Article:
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I drive one hour each way back and forth for work Monday through Friday&sometimes on the weekend. WGRC is always on the radio when I am in the car. The uplifting music and Christian programs are treasured opportunities for me to worship God and help me stay centered throughout the day. A few years ago, my son was killed in a motorcycle accident. I took a week off from work but then had to go back. It was all I could do to keep myself together during the months after his death and the hour drive each way for work was unbearable at times. I always kept WGRC on the radio and would focus on the message in the music&the scriptures that were shared which many times felt like they were directed at me at the time I needed it most. I know this was God’s way of holding me in the palms of his hands to assure me that he was with me. It was a very painful time but I felt His presence and gradually a peace that those without faith in God could never understand. (Williamsport)

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Cessna 206 landing in Brazil

Mission Network News - Thu, 12/11/2014 - 5:00am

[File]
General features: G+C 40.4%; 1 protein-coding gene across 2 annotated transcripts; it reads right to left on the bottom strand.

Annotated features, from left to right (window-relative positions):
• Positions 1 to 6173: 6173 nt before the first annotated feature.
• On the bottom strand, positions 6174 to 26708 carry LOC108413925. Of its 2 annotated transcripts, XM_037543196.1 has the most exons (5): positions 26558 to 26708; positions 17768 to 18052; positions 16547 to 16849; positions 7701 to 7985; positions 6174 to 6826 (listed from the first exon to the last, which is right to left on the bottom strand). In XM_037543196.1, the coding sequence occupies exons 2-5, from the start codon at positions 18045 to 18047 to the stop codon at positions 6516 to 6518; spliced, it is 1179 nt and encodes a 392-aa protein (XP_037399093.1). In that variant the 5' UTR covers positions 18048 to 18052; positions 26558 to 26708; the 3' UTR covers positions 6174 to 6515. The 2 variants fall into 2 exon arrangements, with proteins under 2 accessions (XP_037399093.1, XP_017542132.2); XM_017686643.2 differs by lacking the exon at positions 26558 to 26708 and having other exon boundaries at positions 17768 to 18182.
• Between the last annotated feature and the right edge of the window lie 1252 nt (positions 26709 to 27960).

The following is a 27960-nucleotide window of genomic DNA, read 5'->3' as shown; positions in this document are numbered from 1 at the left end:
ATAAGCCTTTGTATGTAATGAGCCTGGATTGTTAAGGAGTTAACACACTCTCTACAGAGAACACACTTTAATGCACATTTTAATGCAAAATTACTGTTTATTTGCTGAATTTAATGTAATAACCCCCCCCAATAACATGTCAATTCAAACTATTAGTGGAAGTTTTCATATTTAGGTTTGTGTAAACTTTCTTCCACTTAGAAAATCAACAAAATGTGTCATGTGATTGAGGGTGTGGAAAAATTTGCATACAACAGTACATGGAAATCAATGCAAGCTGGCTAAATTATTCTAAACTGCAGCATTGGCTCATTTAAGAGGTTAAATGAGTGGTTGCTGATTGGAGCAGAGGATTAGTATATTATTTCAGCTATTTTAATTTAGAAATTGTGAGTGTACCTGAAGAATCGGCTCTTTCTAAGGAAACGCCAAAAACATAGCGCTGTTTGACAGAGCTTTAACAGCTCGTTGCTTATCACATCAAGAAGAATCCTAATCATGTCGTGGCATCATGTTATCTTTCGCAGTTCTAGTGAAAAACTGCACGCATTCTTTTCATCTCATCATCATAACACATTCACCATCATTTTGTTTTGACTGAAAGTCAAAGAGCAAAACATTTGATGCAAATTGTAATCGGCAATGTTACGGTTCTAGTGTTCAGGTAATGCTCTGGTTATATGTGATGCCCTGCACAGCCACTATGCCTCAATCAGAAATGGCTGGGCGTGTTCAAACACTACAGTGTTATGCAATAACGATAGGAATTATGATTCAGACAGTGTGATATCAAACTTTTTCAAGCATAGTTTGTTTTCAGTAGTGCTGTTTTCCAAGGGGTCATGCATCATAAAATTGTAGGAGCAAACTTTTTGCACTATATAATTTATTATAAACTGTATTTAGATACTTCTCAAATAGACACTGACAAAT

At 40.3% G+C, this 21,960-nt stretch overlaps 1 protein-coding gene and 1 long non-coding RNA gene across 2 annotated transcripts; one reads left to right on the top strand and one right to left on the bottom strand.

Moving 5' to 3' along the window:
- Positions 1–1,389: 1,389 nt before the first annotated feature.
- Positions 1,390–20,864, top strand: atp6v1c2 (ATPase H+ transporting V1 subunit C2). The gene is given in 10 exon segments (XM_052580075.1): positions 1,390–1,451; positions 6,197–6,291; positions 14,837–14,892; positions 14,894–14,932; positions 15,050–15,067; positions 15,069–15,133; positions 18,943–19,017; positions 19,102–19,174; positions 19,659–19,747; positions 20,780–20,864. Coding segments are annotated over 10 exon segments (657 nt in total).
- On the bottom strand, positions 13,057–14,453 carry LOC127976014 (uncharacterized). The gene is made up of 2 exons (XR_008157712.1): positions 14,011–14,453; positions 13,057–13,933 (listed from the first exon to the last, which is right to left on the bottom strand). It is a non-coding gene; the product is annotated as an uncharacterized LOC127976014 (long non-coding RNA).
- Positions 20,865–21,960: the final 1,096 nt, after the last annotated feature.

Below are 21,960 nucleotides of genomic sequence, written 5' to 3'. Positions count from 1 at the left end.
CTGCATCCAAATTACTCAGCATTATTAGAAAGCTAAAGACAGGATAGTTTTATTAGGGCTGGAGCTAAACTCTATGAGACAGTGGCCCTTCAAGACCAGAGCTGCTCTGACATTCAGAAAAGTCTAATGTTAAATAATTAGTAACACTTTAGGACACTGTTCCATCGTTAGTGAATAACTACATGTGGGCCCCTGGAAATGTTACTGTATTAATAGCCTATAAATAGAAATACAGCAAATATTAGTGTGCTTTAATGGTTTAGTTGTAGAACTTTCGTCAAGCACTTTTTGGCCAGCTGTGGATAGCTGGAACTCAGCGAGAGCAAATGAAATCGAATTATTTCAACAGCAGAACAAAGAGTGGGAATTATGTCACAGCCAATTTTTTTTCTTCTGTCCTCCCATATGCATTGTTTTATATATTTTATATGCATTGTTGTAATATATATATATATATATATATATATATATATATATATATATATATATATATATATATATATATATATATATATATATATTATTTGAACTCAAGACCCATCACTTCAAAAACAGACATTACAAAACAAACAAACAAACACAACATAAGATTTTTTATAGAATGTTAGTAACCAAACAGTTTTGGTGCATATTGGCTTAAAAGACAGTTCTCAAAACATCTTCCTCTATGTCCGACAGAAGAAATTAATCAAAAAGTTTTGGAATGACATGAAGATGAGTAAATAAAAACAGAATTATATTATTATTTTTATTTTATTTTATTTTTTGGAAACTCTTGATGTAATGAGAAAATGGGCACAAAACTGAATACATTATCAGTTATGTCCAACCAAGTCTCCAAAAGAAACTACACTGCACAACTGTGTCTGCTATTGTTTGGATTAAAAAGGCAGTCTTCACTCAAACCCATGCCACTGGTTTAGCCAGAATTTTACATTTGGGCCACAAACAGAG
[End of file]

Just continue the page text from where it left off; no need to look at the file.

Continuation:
Cessna 206 for Brazil (Photo by New Tribes Mission)

Brazil (MNN) -- For the majority of the last decade, New Tribes Mission has been working to get a mission plane for Brazil. You may not think about it, but there are many remote tribal villages in the western side of the country. Wonita Werley, spokesperson for NTM Aviation, says, "It's interesting to note that Brazil is the size of the United States with Texas put in twice. So it's vast, and there are hidden groups of people--some that may not actually have ever been contacted yet." In previous years there was a missionary plane that serviced western Brazil, but there came a point where they could no longer do it. Since then, NTM has been working hard to get a plane running again. Werley explains that many of these villages already have missionaries working in them. "But the work is languishing, in a sense, because there isn't a good supply route to sustain the missionaries once they get into these remote areas." If a missionary ever has to get supplies for themselves or seek medical help, they have to travel for 3-10 days through jungles complete with poisonous snakes, biting insects, and the like. Otherwise, they could wait for months until the next supply drop. Werley says this realization is daunting to many missionaries. God answered a prayer

NTM will now have a plane operating in Brazil.
(Photo by NTM)